Meet the Former NASA Scientist Who's Teaching Coloradans How to Grow Marijuana Legally
Even though Colorado passed Constitutional Amendment 64 legalizing the use of marijuana in November, it’s still a crime to sell cannabis in the state. Sure, plenty of charitable Coloradans on Craigslist will accept “donations” for doobie. And others are happy to barter. But what if you don’t have a pair of old shoes to trade for weed? How can one score an ounce of super-frosty Golden Goat in Colorado and not run afoul of the law? Former NASA scientist Dale J. Chamberlain has the answer. He’ll teach you to grow it yourself, at his (acronym alert) High Altitude School of Hydroponics outside Ft. Collins.
Chamberlain knows more about far-out farming than almost anyone. At the Kennedy Space Center in the early 1990s he studied horticulture for future lunar colonies. “I assisted in building a plant-growth chamber that is still on the space shuttle,” he says, explaining that low-gravity hydroponics left him uniquely prepared to handle Colorado’s new legal landscape. “The law states that it must be grown in an enclosed lockable space. And although one might argue that could be a garden with a fence around it, there’s more pests out there than insects and squirrels.” To keep invasive teenage stoners out of your garden, Chamberlain came up with the perfect solution, a device he's dubbed The Colorado Grow Box. “We took this chamber that was designed for the space shuttle and created a grow box similar to what was flown on NASA’s space shuttle fleet.”
Better yet, HASH will teach you how to get the highest yield from your chamber. Chamberlain (or his cousin Chuck) offer one-day Cannabis Classes for casual growers. “Your Everyman can come away with the knowledge that he or she is not going to ruin months of work and end up with a crop that is really not worth the time. A lot of people will tell you that no one’s going to go to the trouble of growing it themselves, but in this day of GMOs and pesticides, there’s a lot of interest in this. Teach them to fish, if you will.”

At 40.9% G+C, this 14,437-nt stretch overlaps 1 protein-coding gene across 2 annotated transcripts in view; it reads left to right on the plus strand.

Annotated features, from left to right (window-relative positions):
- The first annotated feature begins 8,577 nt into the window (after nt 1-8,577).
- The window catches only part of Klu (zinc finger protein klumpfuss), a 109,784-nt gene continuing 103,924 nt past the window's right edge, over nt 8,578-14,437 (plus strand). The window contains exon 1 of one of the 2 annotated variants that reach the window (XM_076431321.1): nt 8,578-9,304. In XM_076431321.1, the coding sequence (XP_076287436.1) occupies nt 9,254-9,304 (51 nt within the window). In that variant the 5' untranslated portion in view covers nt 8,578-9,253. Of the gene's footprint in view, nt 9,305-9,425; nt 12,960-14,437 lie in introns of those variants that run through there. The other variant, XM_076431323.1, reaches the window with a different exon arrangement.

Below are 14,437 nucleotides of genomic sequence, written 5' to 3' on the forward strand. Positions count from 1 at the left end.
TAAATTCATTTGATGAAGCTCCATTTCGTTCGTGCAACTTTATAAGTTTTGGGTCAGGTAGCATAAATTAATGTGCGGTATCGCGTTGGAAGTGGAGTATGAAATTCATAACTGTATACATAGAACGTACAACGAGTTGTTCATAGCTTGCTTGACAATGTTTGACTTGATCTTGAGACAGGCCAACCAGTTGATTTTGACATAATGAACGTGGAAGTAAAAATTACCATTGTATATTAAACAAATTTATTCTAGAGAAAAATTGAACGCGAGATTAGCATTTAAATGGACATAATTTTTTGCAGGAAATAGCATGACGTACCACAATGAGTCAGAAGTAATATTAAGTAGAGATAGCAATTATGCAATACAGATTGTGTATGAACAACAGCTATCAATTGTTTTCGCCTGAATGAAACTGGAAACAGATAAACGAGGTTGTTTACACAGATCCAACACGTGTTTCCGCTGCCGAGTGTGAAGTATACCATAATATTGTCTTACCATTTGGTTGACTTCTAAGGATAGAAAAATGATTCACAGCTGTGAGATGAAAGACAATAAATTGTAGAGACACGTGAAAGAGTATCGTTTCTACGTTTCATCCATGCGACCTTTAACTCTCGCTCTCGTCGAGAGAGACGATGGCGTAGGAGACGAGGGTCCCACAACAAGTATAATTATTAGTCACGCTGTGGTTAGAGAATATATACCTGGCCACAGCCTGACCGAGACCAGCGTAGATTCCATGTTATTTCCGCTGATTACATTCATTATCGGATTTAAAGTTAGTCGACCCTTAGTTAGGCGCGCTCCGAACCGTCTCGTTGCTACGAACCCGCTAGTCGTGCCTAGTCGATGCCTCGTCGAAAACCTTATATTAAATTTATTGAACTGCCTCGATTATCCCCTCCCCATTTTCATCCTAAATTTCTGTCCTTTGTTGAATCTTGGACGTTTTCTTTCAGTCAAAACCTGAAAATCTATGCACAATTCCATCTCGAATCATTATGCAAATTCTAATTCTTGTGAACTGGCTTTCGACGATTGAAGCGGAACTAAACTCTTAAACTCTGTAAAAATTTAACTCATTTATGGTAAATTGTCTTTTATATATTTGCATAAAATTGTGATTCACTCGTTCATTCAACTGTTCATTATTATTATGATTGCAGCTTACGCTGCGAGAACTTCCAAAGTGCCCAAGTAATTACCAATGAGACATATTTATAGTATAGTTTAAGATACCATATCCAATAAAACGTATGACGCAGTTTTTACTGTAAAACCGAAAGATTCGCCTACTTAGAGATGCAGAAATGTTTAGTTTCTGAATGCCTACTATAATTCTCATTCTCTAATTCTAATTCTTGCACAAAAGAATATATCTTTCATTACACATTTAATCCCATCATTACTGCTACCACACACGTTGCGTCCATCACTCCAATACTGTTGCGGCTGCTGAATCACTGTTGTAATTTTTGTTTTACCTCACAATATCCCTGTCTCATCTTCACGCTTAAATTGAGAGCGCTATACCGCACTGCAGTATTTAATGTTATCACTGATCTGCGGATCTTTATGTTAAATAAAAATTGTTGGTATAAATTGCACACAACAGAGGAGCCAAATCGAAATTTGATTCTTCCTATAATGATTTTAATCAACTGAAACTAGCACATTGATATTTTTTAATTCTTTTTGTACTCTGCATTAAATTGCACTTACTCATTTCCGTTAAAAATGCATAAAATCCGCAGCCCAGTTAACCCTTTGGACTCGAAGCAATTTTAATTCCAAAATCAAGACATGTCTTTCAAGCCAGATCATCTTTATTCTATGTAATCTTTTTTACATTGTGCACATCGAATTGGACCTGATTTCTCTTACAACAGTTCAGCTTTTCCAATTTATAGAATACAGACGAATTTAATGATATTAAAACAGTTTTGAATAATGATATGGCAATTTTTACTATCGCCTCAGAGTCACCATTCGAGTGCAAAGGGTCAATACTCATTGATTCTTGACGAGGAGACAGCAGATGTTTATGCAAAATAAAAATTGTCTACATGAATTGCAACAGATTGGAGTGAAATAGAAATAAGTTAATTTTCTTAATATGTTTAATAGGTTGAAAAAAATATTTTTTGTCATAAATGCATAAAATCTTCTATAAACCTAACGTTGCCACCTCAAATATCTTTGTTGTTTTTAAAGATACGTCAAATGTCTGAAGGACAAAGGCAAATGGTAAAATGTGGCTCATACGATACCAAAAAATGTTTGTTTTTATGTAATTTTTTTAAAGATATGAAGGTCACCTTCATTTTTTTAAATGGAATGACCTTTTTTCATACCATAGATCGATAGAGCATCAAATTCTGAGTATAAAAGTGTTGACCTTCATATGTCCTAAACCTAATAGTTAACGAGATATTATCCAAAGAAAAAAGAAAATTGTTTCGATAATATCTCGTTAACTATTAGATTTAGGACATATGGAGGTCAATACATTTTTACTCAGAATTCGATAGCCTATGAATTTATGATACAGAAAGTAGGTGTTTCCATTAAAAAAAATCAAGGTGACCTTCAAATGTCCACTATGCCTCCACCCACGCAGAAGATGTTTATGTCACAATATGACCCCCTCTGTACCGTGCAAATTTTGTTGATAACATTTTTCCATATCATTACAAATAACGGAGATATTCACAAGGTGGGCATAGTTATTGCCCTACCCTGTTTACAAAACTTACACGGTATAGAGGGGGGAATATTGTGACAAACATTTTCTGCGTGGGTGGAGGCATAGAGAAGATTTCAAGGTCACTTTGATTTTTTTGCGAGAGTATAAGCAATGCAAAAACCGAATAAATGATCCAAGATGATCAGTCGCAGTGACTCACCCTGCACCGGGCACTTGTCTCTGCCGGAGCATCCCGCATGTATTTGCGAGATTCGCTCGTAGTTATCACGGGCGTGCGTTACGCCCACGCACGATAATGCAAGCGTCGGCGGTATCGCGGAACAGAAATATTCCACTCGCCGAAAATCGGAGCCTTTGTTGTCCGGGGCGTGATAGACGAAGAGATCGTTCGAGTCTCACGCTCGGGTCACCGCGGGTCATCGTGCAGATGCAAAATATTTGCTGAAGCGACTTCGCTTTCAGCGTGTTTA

For professional growers and processors HASH offers a Masters Class and even graduate studies covering everything from extraction techniques to plant physiology to genetics. “Our more advanced students are more toward the vocational side of the industry. Because this is a whole industry, bar none. It needs a legitimate vocational angle where you can say, ‘Oh, I have a higher degree from the High Altitude School of Hydroponics.’”
When Chamberlain talks about marijuana in the free market, his rhetoric soars. (Imagine JFK’s moon speech as performed by Thomas Haden Church.) He likens the cannabis sector to another homegrown business with deep roots in Colorado, craft beer. “But instead of microbreweries,” he says, “we’re going to have very kind buds.” The market for kind buds is large. According to a Colorado Center on Law & Policy study, nearly 13 percent of adults in the state use marijuana, consuming more than 2 million ounces a year. And that number is expected to rise.
It’s no surprise that classes are booking up fast, which has left Chamberlain little time to ponder the truly profound question about the future of cannabis.
“Will there be weed in space?” He inhales and holds it for a beat before answering. “Let’s get humanity out there first,” he says. “And if humanity is out there, without a doubt in my mind. It is by far the most versatile, functional, and useful plant in the history of mankind. And whoever arrives out into the asteroid belt, I’m sure, is going to have a nice garden—which I could help them design.” But anyone who’s seen how astronauts go to the bathroom knows a bong in zero gravity could be very messy. Chamberlain is undaunted. “Anything can be engineered. I’m envisioning the filter in my mind now, you’d have to somehow strain the water from the air. It could be done, but there are better ways in space. They’d probably use a vaporator-type system or even edibles. The short answer to your question is: hemp in space!”